In the past few articles, we’ve established that many businesses, predominantly in the automotive industry, misuse social media by not taking advantage of the tools that are available to them. Factors include lack of commitment and involvement, but most importantly, an unwillingness to be creative and think outside the box. As demonstrated with car dealerships, staying confined to irrelevant content and refusing to use digital media are just a few examples of staying within lines and parameters that dealers have put themselves in. With that being said, social media marketing is so much more than ads and posting content, it can actually be beneficial in how you target audiences both through traditional forms of advertising, and on social media.
Facebook allows their users to “check in” whenever they eat at a restaurant, visit a tourist attraction, when they go to the gym, attend a sporting event, etc. As a consumer yourself, have you ever “checked in”, telling your friends where you are, or what experiences you’re having? That one Facebook post that says you’re dining at the Italian restaurant in town, unintentionally promoted the restaurant’s brand to all your friends. Potentially, that’s an additional 500 to a few thousand people that were reached at no expense for that restaurant, which is free advertisement. This modern form of “word of mouth” can have the same effect for your dealership. Here’s how.
When a customer buys a vehicle, or comes in for maintenance, encourage them to “check in”. Most dealerships offer online prices that can range from a few hundred to $2000 off the listed price. For these prices to carry any marketing weight, urge the buyer to “check in” to lock in the deal by posting a status. This post serves the purpose of free advertisement and promotion, while also giving the customer reassurance that they made the right decision by purchasing the vehicle that was on your lot.
If your dealership has a service department; during the time of year when customers bring in their vehicles to be winterized, once again encourage the owner to “check in”. Usually dealerships have coupons or other incentives, such as 10% off an oil change or tire rotation, and to fully take advantage of the offers you’re promoting, having the customers lock in their coupon by posting a status of them at your dealership, you’re maximizing your social media marketing on a fixed budget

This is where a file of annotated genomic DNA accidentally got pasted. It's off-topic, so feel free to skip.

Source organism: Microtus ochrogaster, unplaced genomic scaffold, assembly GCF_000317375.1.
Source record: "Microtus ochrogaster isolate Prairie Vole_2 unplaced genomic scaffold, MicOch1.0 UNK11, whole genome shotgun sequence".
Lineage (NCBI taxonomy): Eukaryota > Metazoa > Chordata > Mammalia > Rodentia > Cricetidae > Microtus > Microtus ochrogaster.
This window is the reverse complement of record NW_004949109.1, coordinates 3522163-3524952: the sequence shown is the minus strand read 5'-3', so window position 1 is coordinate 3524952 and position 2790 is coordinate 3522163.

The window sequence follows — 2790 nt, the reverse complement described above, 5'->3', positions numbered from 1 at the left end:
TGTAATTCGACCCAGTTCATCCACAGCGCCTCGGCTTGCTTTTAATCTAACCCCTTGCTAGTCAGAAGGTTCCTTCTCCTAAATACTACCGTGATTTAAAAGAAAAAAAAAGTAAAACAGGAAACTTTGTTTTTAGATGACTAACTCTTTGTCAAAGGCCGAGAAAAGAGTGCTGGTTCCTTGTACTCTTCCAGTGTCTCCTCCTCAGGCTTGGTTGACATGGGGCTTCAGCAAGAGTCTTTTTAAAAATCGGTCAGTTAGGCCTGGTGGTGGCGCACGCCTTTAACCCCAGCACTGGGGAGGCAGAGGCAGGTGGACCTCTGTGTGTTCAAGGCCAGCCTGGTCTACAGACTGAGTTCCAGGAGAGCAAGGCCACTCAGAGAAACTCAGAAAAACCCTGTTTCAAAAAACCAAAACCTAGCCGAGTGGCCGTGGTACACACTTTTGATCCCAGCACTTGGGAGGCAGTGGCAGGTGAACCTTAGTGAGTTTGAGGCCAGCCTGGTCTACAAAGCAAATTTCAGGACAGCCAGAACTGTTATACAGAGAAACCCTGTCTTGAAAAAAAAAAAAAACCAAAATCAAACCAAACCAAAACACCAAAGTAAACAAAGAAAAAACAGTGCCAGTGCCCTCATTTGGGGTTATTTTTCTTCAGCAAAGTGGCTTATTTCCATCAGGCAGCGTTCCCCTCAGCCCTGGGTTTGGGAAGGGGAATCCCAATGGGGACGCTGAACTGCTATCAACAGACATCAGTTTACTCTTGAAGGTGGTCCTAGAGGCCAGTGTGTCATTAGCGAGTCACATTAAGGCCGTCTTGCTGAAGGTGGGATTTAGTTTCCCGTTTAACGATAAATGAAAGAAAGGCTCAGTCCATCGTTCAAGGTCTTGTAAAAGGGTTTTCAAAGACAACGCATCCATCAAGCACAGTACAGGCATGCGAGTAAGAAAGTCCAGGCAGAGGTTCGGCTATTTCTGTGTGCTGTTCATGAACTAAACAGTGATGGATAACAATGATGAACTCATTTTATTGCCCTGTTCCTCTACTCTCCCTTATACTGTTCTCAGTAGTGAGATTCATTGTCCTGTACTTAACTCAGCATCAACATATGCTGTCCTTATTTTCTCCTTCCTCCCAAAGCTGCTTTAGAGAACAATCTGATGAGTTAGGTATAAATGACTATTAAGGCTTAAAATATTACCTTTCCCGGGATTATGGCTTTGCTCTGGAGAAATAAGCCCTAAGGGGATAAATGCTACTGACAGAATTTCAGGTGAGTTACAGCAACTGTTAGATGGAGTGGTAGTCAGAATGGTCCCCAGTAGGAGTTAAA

Facebook “check in” is more than just further promoting your brand and being very cost efficient with marketing, it’s actually a social media form of analytics. When a customer “checks in”, your Facebook page gets notified. You know who bought a car or brought their vehicle in for maintenance, and now you have the basis of a customer database. This database will help you advertise and promote your dealership on social media with more accuracy and precision. You’ll know the demographics of your customers, a general idea of their age, gender, and where they live, thanks to how much information Facebook users publicly display on their profiles.
These statistics can then be applied when you advertise on Facebook. Since Facebook ads allow you to target audiences, you’re now marketing with 20/20 vision, as apposed to promoting your page and statuses blind with no idea what your customers’ demographics are. This will allow you to get the most out of your marketing budget when you create ad campaigns.
Dealerships, or any businesses for that matter, can be very conservative when it comes to spending on social media. Facebook “check in” is not only cost efficient due to the free promotion by statuses from your customers, but you’re documenting who is buying from your dealership which will make your ad campaigns much more effective. Content, even at it’s best, needs an audience to receive engagement. Instead of committing a lot of money when you don’t know who you’re targeting, use the tools that social media platforms have to offer. It’s not only beneficial in terms of retaining the marketing budget you’ve been given, but you’re also receiving valuable insight in who your customers and clients are.